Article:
Strategies that rely too heavily on offensive dominance in #cyber warfare may be premature. #cyberwarfare #strategy
Strategies that rely too heavily on offensive dominance in cyber warfare may, however, be premature. Cyber dependence—the extent to which an attacker depends on cyberspace for critical infrastructure—is crucial to the strategic advantages that cyber weapons can provide. Uncertainty rules as the dual-use nature of cyber weapons allows them to be captured, manipulated, and turned against their creators.8 Equally important is the practice of “escalation dominance.”9 As shown by as yet untested U.S. policy, retaliation for a cyber attack may be delivered by more destructive military capabilities.10 And while the speed of a cyber attack may be near instantaneous, preparation for sophisticated cyber attacks is considerable. The Stuxnet attack required the resources of a technologically sophisticated state to provide the expansive espionage, industrial testing, and clandestine delivery that were so vital to its success. The above demonstrates that the true cost of advanced cyber weapons lies not in their creation but in their targeting and deployment, both of which reduce their ability to be redeployed to face future, unforeseen threats.
Cyber weapons are further limited by their lack of physicality. As pieces of computer code, they generate military effect only by exploiting vulnerabilities created by reliance on cyberspace.11 They can attack vulnerable platforms and infrastructures by manipulating computer systems or act as a force multiplier to traditional military assets. This may lead to the disruption and control of the battlespace, as well as to the provision of additional intelligence when payloads are deployed. These effects, however, are always secondary—cyber weapons cannot directly affect the battlefield without a device to act through, nor can they occupy and control territory.
Ultimately, the debate regarding the balance of power in cyber warfare and the relative power of cyber weapons will likely be decided by empirical evidence relating to two factors. The first is the amount of damage caused by the compromise of cyber-dependent platforms. The second will be the extent to which major disruptions to infrastructure erode political willpower and are exploitable by conventional military capabilities. For the moment, however, it is safe to presume that conflicts will not be won in cyberspace alone and that this applies as much to small states as it does to major powers.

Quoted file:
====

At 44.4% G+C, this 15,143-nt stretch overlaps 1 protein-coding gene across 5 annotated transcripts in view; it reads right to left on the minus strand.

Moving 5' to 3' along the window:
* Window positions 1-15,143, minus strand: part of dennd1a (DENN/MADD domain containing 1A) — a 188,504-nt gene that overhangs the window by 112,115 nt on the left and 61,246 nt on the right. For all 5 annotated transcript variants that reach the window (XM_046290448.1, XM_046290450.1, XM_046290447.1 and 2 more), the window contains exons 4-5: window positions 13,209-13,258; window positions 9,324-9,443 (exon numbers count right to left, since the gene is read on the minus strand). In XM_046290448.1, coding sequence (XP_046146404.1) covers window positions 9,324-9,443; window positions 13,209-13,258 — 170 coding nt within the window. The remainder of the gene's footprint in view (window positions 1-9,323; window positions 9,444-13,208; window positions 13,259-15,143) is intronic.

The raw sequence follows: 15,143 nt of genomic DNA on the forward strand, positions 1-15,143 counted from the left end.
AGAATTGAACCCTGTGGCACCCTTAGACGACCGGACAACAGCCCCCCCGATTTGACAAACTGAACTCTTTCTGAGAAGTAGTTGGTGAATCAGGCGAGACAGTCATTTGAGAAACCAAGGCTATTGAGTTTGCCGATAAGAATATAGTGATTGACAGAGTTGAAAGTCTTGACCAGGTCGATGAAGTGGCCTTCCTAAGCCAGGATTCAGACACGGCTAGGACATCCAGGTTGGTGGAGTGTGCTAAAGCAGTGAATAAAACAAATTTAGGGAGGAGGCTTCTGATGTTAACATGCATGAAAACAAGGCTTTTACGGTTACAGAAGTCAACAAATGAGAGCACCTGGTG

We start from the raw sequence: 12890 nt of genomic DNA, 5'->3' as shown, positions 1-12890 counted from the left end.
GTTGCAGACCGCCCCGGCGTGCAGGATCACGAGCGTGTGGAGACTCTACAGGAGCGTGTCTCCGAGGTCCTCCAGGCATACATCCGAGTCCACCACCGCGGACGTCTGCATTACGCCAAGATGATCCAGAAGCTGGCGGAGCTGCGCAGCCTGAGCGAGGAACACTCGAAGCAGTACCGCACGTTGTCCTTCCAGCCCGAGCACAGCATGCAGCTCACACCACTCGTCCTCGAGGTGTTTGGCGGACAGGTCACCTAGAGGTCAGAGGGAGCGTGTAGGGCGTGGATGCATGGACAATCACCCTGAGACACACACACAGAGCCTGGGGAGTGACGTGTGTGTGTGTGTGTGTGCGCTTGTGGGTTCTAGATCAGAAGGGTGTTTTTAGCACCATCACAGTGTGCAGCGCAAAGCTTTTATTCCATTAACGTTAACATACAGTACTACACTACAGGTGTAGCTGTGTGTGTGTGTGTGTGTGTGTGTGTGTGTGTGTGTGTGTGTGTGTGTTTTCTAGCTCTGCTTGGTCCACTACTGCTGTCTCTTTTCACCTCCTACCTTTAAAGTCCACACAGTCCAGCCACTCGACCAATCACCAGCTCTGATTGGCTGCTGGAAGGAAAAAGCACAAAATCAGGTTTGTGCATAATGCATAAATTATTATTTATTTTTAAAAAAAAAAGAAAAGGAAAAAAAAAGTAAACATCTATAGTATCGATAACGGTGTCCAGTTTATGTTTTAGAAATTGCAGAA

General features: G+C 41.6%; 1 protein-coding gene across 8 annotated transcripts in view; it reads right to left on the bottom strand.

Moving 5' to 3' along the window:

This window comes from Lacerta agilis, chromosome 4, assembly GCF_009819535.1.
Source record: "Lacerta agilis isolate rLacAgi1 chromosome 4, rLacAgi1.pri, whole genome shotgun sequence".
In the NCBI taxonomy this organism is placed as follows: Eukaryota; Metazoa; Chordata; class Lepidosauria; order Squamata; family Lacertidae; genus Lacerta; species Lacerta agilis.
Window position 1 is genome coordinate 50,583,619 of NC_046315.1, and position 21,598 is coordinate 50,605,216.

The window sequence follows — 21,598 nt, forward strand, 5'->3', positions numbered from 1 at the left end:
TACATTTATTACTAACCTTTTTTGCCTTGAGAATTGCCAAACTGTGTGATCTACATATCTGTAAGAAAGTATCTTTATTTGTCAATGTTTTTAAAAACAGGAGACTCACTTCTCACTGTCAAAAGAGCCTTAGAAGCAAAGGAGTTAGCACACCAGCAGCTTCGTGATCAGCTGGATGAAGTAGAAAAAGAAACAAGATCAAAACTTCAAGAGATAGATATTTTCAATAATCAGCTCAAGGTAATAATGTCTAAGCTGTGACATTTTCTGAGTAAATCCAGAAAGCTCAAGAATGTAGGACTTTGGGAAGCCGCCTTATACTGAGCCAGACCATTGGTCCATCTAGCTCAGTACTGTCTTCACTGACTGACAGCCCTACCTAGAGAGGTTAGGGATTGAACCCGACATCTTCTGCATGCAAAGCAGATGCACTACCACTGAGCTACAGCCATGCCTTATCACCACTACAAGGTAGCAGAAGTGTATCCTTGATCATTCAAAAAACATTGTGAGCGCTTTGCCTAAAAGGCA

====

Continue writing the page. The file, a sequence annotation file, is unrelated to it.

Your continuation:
Uses of Cyber Weapons by Small States
To be worthy of investment, a cyber weapons arsenal must provide states with political or military advantage over—or at the very least, parity with—their adversaries. To judge whether a small state benefits sufficiently to justify their acquisition, we must understand how these capabilities can be used. A nonexhaustive list of potential cyber weapon uses includes warfighting, coercion, deterrence, and defense diplomacy. As cyber weapons are limited to secondary effects, they currently have restricted uses in warfighting. Their most prominent effect likely will be the disruption and/or manipulation of military command, control, communications, computers, intelligence, surveillance, and reconnaissance (C4ISR) capabilities and the degradation of civilian support networks. Attacks on civilian infrastructure remain most feasible, and attacks on automated military platforms are possible.12 The effective use of cyber weapons as a coercive tool is constrained by the relative size and cyber dependence of an opponent and carries the risk of weapons acting in unforeseen ways. Both of these dependencies are shared when cyber weapons are used as a deterrent. This is due to the peculiar nature of the cyber domain, where both coercion and deterrence rely on the same aggressive forward reconnaissance of an adversary’s network. This results in the difference between coercion and deterrence being reduced to intent—something difficult to prove. The final potential use of cyber weapons is as a component of defense diplomacy strategy, which focuses on joint interstate military exercises as a means to dispel hostility, build trust, and develop armed forces.13 This could be expanded to encompass cyber exercises conducted by military cyber specialists. Defense diplomacy can act as a deterrent, but it is effective only if relevant military capabilities are both credible and demonstrable.14 The latter is problematic. Advanced cyber weapons are highly classified; caution must therefore be exercised when demonstrating capabilities so that “live” network penetrations are not divulged.